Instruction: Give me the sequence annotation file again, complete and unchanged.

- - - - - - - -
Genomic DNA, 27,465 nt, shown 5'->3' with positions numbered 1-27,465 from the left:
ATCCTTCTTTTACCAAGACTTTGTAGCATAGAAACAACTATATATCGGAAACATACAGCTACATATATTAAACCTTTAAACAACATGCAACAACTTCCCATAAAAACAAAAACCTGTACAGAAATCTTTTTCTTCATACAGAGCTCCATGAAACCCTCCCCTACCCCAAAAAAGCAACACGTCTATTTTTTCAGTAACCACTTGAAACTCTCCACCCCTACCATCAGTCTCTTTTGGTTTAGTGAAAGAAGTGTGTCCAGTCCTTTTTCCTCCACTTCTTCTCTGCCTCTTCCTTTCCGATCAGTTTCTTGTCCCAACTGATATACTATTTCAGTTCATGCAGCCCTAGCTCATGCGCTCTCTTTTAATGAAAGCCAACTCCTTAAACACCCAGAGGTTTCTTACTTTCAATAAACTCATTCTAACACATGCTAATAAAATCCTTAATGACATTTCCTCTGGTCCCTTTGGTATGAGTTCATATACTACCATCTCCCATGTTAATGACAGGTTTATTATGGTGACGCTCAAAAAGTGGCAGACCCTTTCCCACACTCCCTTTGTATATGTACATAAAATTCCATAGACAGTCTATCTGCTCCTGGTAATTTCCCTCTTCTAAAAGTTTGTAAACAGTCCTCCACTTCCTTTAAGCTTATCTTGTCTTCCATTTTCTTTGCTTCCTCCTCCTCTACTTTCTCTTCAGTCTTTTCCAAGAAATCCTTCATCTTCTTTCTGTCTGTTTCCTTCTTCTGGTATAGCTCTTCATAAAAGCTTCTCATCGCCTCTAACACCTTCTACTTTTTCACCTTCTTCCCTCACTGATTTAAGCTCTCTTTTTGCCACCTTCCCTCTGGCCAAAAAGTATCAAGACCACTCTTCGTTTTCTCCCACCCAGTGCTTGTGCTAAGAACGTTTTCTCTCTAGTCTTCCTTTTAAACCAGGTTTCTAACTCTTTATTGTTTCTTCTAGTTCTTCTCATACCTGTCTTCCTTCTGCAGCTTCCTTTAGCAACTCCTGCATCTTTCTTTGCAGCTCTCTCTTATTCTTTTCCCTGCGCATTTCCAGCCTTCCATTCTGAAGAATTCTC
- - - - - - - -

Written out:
Genomic DNA, 27,465 nt, shown 5'->3' with positions numbered 1-27,465 from the left:
ATCCTTCTTTTACCAAGACTTTGTAGCATAGAAACAACTATATATCGGAAACATACAGCTACATATATTAAACCTTTAAACAACATGCAACAACTTCCCATAAAAACAAAAACCTGTACAGAAATCTTTTTCTTCATACAGAGCTCCATGAAACCCTCCCCTACCCCAAAAAAGCAACACGTCTATTTTTTCAGTAACCACTTGAAACTCTCCACCCCTACCATCAGTCTCTTTTGGTTTAGTGAAAGAAGTGTGTCCAGTCCTTTTTCCTCCACTTCTTCTCTGCCTCTTCCTTTCCGATCAGTTTCTTGTCCCAACTGATATACTATTTCAGTTCATGCAGCCCTAGCTCATGCGCTCTCTTTTAATGAAAGCCAACTCCTTAAACACCCAGAGGTTTCTTACTTTCAATAAACTCATTCTAACACATGCTAATAAAATCCTTAATGACATTTCCTCTGGTCCCTTTGGTATGAGTTCATATACTACCATCTCCCATGTTAATGACAGGTTTATTATGGTGACGCTCAAAAAGTGGCAGACCCTTTCCCACACTCCCTTTGTATATGTACATAAAATTCCATAGACAGTCTATCTGCTCCTGGTAATTTCCCTCTTCTAAAAGTTTGTAAACAGTCCTCCACTTCCTTTAAGCTTATCTTGTCTTCCATTTTCTTTGCTTCCTCCTCCTCTACTTTCTCTTCAGTCTTTTCCAAGAAATCCTTCATCTTCTTTCTGTCTGTTTCCTTCTTCTGGTATAGCTCTTCATAAAAGCTTCTCATCGCCTCTAACACCTTCTACTTTTTCACCTTCTTCCCTCACTGATTTAAGCTCTCTTTTTGCCACCTTCCCTCTGGCCAAAAAGTATCAAGACCACTCTTCGTTTTCTCCCACCCAGTGCTTGTGCTAAGAACGTTTTCTCTCTAGTCTTCCTTTTAAACCAGGTTTCTAACTCTTTATTGTTTCTTCTAGTTCTTCTCATACCTGTCTTCCTTCTGCAGCTTCCTTTAGCAACTCCTGCATCTTTCTTTGCAGCTCTCTCTTATTCTTTTCCCTGCGCATTTCCAGCCTTCCATTCTGAAGAATTCTC